Still a prince: an interview with StarCraft 2 icon Lee Jung Hoon, aka MarineKingPrime
In any sport, there's a loser for every winner. Every time a champion is showered in champagne (or Diet Coke, if they're underage) and raises a trophy to a screaming crowd, there's a player who stands silently to the side, humbled, overshadowed and defeated. Lee Jung Hoon has been this player four times. At 17 years old, he's a StarCraft veteran, one of the best Terran players in the world, and he's incredibly successful. His fans rank among the most passionate, his games as the most exciting. Jung Hoon is well-mannered, exciting, emotional, a little bit shy, all while maintaining his status as one of the most dynamic figures of StarCraft 2. Yet he's never won a major tournament.
“SC2 is much more open in terms of opportunities.”
Newcomers to the exploding StarCraft scene may be surprised to know that in 2009, long before StarCraft 2 was released, Jung Hoon was living the life of a professional gamer. Going by the ID “Clare,” he played for the Korean pro team MBC Game. If you weren't around to keep track of the Brood War scene, all you need to know is that this was a huge deal.
Getting a prized spot on any pro Brood War team is hard. Jung Hoon earned his spot, and even a few short cameos alongside his former teammate, Jang Min Chul, in the classic Brood War show “Hyungjoon Becomes a Pro gamer.” In tournaments, however, Jung Hoon garnered little success. In June of 2010, with no improvement and StarCraft 2 burning on the horizon, he played his last official game of Brood War. Four months later Jung Hoon shed himself of the name “Clare” and made “the switch” with his entrance into the GSL Open Season 2.
Starting anew, Jung Hoon's chose “Boxer” as his first StarCraft 2 ID. The Korean community, which knows players primarily by their real names, gave small reaction. But the foreign (outside Korea) StarCraft community was outraged. The real Boxer, SlayerS_BoxeR, aka Lim Yo Hwan, aka The Emperor, had also debuted his StarCraft 2 career in the GSL Open Season 2. Jung Hoon was immediately dubbed “Foxer” (Fake Boxer) and was known as such for the rest of the tournament. With mounting pressure from his foreign fans, Jung Hoon eventually changed his moniker to “MarineKing.” (Unfortunately, not Optimus—"OptimusPrime" would've been the coolest name in StarCraft history.)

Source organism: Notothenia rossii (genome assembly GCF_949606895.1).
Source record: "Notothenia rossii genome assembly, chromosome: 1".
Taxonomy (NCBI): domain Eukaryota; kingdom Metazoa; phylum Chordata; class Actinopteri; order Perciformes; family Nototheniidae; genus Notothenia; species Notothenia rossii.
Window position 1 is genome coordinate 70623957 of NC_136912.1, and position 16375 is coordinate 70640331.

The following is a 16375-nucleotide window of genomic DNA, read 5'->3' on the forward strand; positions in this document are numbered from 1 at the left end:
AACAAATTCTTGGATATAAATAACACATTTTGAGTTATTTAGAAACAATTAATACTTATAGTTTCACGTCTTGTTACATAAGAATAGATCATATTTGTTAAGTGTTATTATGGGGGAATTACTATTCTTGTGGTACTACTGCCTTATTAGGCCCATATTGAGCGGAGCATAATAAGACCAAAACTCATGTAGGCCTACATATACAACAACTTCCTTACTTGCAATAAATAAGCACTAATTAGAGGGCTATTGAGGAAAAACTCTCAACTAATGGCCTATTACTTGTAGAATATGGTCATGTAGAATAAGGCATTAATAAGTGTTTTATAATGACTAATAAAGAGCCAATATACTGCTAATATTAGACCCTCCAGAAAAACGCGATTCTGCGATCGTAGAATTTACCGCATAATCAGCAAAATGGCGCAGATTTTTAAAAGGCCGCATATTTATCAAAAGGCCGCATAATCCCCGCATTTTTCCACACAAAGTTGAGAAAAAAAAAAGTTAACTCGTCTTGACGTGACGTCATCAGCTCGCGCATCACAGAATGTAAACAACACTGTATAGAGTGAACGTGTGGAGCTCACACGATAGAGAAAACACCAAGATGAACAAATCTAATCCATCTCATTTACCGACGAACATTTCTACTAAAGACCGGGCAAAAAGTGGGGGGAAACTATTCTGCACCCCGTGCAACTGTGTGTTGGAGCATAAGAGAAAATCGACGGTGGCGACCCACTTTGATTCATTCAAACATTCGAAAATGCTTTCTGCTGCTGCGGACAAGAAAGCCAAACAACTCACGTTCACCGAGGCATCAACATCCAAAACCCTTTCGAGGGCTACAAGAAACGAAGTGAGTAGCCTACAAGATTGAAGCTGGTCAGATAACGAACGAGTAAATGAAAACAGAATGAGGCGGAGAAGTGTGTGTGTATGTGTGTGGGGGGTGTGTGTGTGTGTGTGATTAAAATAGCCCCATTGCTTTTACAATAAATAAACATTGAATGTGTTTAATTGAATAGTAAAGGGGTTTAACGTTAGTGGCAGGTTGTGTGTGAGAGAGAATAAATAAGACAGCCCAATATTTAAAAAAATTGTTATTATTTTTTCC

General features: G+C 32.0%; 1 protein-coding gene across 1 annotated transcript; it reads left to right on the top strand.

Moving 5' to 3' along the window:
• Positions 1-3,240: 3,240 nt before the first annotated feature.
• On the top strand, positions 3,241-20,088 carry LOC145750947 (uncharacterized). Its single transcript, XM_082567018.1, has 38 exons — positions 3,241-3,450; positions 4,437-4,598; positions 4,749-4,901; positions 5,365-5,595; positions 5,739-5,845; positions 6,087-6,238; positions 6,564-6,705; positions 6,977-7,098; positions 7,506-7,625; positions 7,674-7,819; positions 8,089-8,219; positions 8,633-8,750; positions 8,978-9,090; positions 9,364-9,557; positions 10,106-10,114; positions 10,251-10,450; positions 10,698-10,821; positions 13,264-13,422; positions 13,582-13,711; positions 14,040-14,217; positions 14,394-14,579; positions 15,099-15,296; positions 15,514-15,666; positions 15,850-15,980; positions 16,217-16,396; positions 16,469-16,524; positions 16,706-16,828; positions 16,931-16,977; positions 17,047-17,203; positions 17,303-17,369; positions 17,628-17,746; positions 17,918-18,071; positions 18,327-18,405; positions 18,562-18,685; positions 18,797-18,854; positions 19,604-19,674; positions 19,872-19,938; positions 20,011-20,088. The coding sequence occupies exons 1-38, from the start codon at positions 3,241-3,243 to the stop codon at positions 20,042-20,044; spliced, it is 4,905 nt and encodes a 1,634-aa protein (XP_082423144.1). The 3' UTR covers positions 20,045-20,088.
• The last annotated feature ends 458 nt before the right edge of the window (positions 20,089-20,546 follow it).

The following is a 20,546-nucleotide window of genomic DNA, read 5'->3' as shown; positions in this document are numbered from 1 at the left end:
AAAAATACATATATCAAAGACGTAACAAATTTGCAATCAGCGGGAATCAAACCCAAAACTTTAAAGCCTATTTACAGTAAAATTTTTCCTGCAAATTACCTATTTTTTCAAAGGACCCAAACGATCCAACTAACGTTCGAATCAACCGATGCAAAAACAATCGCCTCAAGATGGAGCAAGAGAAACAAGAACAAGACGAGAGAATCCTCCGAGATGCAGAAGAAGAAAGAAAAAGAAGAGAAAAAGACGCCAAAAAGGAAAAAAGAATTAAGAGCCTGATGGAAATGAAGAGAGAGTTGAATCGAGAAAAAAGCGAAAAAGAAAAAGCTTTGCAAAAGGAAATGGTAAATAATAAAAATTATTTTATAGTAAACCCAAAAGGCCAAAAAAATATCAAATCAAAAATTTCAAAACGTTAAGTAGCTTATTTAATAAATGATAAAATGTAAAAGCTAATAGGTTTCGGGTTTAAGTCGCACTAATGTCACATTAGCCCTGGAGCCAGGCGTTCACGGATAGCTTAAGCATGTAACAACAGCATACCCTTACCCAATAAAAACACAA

In the GSL Open Season 2—Jung Hoon's first major tournament—he debuted his now-trademark specialty of all-Marine play, blasting through the likes of “Rainbow,” the ultra-aggressive “Kyrix,” and, most notably, the winner of the previous season, “FruitDealer.” As the tournament progressed, Jung Hoon's opponents scrambled in Darwinian fashion for a response to his whirlwind play. By the time the grand finals rolled around in November, Jung Hoon's personality and playstyle had sucked in thousands of fans, making him an icon.
“A good jinx...”
The grand final was one of the most nail-biting in the history of the game. Jung Hoon took the first two games, lost the third and fourth, then won the fifth. Up 3-2, he was one game away from taking the tournament and being hailed as one of the first “greats” of StarCraft 2. But he was being outclassed. One of his wins was from the ever-risky rush strategy: marine and SCV all-in. Another win was the result of a huge micro blunder from his opponent “NesTea,” that Jung Hoon capitalized on. Win or lose, NesTea had proven that MarineKing could not just be beaten, but dominated.